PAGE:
By the way, Charla, in one situation in my life, I played the victim for about 2 1/2 years until I learned better. I got a lot of juice out of being that victim, too, let me tell you! And I had EVERY reason to be the victim, by the way. But the bottom line is, that when we do this, we then create more victim energy – more anger, more hurt, more separation – everywhere we go.

    And that is so worth letting go of.

    1. Sometimes it is playing the victim. Other times it is legitimatize calling foul on an ineffective and possibly inferior method.

  5. I really don’t know where to go with this whole thing of “it’s the client” no “it’s the coach” because I’ve been on both sides of the equation. The first thing I hear is ‘she didn’t do the work.” or

    “The coach didn’t give me what I needed.”

    Anger and blame and shame. Coaches dismiss it. Clients sit with it.

    As a shamanic healer I’ve mentored several coaches who were in big name coaching programs that lost their soul of their business in the process. I’ve worked with coaches who were verbally attacked by clients that failed to thrive in their coaching programs.

    When I let my coach go we had a conversation. My truth didn’t make me a victim. Yet I’ve heard the word “quitter” bandied about and it just ticks me off.

    In review I recognized important aspects of my business were left sitting on the curb. That promises made were not fulfilled on both sides. It was such a big learning for me. My creativity dried up while I was under her tutelage. I did not blame… I dug deep for 90 days to figure out my part, where did I go off track.

    In walking away my creativity returned. I didn’t quit, I was complete.

    It sometimes means the coach wasn’t the right fit and it was time to move on.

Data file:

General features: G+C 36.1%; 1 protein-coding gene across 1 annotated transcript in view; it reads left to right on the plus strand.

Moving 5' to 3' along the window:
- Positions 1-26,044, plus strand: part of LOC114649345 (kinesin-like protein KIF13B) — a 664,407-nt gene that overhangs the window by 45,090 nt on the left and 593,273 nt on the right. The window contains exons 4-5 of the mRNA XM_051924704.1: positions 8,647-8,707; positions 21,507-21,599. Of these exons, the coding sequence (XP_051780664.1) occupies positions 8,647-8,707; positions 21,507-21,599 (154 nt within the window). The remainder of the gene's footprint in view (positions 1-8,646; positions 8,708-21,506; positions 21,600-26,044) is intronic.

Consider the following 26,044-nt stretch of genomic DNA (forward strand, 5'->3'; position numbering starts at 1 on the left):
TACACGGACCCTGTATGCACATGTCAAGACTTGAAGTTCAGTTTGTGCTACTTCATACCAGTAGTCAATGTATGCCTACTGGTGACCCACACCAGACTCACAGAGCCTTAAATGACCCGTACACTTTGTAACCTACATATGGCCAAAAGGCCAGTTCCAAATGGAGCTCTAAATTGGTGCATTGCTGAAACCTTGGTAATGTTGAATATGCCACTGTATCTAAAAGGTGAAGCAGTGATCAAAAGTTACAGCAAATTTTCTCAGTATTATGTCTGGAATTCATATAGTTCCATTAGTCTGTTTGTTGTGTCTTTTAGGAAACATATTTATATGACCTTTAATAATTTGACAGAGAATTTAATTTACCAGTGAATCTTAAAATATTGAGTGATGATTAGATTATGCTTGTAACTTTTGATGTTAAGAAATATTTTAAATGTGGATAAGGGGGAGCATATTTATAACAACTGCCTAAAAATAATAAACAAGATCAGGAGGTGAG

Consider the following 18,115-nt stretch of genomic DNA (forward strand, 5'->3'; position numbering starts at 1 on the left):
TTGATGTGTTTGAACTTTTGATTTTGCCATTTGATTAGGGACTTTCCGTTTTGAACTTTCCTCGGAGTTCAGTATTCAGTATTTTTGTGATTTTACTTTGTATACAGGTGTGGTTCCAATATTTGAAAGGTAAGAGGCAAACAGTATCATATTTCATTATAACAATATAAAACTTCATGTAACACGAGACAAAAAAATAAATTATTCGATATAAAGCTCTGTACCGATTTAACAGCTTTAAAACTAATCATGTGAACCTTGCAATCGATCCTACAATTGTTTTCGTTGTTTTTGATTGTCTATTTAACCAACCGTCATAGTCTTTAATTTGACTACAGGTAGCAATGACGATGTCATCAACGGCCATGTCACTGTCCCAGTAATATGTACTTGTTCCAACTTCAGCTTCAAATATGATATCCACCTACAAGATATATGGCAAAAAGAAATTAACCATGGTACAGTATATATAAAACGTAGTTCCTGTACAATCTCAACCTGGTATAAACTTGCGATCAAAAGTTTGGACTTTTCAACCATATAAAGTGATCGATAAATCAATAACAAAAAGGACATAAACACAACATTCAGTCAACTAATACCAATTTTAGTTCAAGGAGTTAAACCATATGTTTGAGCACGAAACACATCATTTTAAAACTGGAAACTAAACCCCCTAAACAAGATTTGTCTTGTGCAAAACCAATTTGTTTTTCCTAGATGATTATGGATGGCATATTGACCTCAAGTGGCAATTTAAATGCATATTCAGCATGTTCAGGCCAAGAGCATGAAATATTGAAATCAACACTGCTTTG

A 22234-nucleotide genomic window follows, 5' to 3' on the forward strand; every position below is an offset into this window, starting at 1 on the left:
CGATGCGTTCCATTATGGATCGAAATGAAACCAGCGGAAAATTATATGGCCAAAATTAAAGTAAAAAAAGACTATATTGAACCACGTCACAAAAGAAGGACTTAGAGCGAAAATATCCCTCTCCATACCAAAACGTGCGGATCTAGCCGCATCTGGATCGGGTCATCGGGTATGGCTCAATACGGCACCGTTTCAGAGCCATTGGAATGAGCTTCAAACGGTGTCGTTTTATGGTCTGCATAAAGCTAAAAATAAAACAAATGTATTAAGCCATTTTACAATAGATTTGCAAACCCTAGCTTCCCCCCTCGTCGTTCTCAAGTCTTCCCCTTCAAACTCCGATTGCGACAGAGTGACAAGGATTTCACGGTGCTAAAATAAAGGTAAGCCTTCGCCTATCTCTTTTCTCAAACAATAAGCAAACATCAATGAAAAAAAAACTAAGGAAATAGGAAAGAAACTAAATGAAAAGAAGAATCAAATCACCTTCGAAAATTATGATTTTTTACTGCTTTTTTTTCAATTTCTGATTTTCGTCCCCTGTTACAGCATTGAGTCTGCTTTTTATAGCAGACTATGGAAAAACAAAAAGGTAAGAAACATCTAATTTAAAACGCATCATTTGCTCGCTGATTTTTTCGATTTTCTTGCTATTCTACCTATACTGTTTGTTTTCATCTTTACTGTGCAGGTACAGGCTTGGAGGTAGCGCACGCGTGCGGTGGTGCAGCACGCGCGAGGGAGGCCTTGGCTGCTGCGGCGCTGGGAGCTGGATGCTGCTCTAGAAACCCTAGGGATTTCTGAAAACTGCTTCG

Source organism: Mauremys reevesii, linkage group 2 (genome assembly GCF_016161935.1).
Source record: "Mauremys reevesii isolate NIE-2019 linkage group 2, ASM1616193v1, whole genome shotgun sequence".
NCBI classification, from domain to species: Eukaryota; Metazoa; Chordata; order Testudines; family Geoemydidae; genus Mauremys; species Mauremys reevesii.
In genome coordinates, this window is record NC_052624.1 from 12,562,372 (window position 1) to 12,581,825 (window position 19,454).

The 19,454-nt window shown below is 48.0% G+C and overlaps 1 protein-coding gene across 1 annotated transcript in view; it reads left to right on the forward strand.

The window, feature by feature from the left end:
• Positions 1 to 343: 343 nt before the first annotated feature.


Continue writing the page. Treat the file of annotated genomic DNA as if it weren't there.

It’s just a complicated issue.

    1. This is so powerful, Michele Grace. Thank you so much for taking the time to write it. Listening to our own intuition (especially when it means walking away from those “non-fits”) is one of the most powerful things we can do. And sometimes one of the most difficult. Yet, what is available on the other side is often the freedom and serenity you describe.

      It IS a complicated issue. And it is made the more so by so many other pieces, like community, colleagues, gossip, and so on. It’s not as bad as a divorce, but in many ways similar to one. 🙂

      I loved hearing from you about your experience. Thank you, truly.

      xoxoxox

  6. This is serious blame game here. First, before accusing someone of a victim mentality find out if the person really did the work or not. Otherwise, this is defensive sounding and blaming someone who may have really put in the effort.

  7. Yes this is a complicated issue and no right or wrong answer. I like that you came at it from the point of making the person more accountable, but I can also relate to what others have said about the advice being harsh. I feel there is no one answer and it could be a little of ALL that has been said. Since I deal with people trying to accomplish fitness goals, the same can be said that a client may have “wasted” money using me. But where do they fit into the equation and what responsibility did they take on and share in the outcome? It all comes down to the fact that everyone isn’t a fit for anyone and we have to continue our search for the one that helps us to be great. In the search we will no doubt stumble upon those who make us feel that we may have wasted our money, but if we do not give up we will surely find the one that makes us feel that we can’t pay them enough for what they have done for us.

  8. Hi Anne,
    I just loved what you were saying. It’s so true. I see it on myself the victim mode… and it’s great to shift out of it and take back the power.
    thanks for this great article!